Auditorium and Ogden Theater draw music fans for live
performances. The numerous restaurants on 17th Street have
resulted in a "Restaurant Row" destination attraction.
A longtime anchor in the Uptown
neighborhood has been a complex of hospitals in the
neighborhood's core. St. Joseph's, Presbyterian/St. Luke's,
and Kaiser Permanente occupy three hospitals near the
intersection of 18th & Franklin Street, and many hospital
supply, doctor's offices and related businesses are located
in nearby buildings. The hospitals employ nearly 10,000
General Boundaries: Broadway, Colfax Avenue, 23rd
Avenue, York Street.
Since the late 1970's the Washington Park neighborhood has
become one of Denver's premier inner city places to call
home. With Denver's largest traditional park at the center,
Washington Park East and Washington Park West display home
styles from the craftsman bungalow on the east to Victorian
on the west. Homes constructed of brick, most of them built
from 1900 to 1940, are set back from tree lined streets,
with the park easy walking distance from every residence.
Those folks relocating to Denver and desiring to live in the
city will find wonderful Denver, CO real estate
values in this charming neighborhood.
The area first began to develop in the
1860's with sporadic development around a buffalo wallow
that later became Smith Lake in today's park. By 1886 the
population justified the creation of South Denver, the big
city's first suburb. Economic hard times forced the area to
annex to Denver in the mid 1890's and by 1899 construction
was started on the park. Traffic moving south to the now
established University of Denver (chartered in 1889), and
middle class pressure to get away from the city helped to
fuel serious growth after the turn of the century.
By the 1900's, row after row of neat
bungalows were built from the park east to University
Boulevard. By the late 1970's, these well built homes were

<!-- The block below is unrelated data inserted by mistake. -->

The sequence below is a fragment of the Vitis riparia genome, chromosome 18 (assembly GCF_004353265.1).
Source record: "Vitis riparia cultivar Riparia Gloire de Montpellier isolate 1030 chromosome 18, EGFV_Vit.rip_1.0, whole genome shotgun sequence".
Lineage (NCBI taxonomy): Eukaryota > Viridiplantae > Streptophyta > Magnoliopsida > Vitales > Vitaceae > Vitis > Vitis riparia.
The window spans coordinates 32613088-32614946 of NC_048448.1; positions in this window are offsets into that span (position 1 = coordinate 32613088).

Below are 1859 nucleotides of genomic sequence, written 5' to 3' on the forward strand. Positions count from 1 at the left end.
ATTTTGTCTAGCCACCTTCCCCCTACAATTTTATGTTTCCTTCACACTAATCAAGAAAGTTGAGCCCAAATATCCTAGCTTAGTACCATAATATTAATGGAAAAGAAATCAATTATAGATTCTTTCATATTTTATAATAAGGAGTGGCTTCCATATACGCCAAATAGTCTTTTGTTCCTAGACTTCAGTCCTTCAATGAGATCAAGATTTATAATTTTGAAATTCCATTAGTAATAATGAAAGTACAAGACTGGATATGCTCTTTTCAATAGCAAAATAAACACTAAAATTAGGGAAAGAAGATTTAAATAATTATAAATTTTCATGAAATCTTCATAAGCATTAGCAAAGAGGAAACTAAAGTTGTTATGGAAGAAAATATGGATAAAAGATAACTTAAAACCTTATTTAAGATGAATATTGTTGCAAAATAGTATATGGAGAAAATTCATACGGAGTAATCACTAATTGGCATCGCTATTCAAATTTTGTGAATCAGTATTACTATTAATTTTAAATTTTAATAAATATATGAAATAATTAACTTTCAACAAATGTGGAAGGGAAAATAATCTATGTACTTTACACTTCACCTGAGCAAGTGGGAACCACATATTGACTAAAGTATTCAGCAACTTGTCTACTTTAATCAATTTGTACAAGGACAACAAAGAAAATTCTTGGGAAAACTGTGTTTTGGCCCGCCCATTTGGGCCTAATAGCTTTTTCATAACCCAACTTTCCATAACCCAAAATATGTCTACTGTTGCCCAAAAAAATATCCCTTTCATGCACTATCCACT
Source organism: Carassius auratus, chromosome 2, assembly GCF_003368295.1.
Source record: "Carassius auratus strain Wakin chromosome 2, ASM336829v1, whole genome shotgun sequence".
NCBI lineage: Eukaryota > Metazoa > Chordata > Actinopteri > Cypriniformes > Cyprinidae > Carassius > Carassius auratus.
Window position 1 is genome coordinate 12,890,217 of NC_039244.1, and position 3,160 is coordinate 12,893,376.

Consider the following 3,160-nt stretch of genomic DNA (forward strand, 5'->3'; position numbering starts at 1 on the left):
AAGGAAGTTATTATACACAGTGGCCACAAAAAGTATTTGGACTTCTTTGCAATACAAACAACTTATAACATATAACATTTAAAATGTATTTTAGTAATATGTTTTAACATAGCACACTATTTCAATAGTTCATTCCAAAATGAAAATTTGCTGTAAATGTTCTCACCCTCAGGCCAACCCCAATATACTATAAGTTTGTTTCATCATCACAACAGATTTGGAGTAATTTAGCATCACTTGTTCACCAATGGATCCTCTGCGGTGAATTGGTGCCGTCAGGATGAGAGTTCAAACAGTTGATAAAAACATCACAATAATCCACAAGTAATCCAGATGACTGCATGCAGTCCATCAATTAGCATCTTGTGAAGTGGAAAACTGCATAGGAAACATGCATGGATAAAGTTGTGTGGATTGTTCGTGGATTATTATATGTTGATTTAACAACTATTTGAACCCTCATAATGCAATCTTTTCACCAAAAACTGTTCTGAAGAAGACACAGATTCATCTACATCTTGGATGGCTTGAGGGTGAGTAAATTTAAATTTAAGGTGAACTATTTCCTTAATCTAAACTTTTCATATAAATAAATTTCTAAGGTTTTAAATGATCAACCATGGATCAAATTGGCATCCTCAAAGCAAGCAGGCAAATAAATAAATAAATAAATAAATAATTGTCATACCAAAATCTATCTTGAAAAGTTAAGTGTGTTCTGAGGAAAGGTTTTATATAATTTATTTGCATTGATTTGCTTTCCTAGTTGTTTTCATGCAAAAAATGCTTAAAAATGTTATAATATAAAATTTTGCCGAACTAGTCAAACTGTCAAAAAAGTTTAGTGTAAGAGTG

perfect for updating. Homes have been and still are being
rehabbed, reconditioned, rebuilt, 'top-popped' and in a very
few cases, scrapped out and new homes built.
Today, Washington Park is one of Denver's
largest and finest parks, with lawn bowling, tennis, the
city's largest flower gardens, a recently built recreation
center, summer concerts, volleyball, great cycling and of
course, just a lazy nap under a tree.
The Whittier Neighborhood subdivisions were developed in the
period after the Civil War. In the 1870s, a Whittier real
estate boom occurred in anticipation of the city's
connection with transcontinental railroad. This boom was
heightened by the discovery of silver. As anticipated by the
platters of the early subdivisions, the railroad extensions
to Denver included the Kansas Pacific railroad on the 40th
Avenue alignment north of Whittier.
Development of homes in Whittier followed
in the 1880's and 1890s. The majority of the homes were
built by owners of Denver businesses. This neighborhood is
one of the oldest communities in Denver. As a result, many
of the buildings and homes date back well over 100 years,
contributing to the historic charm that attracts so many
people. Today, new energy and revitalization have resulted
from the introduction of RTD's Light Rail which connects
Whittier and Five Points to downtown. Businesses and
residents alike are flocking to this vibrant neighborhood.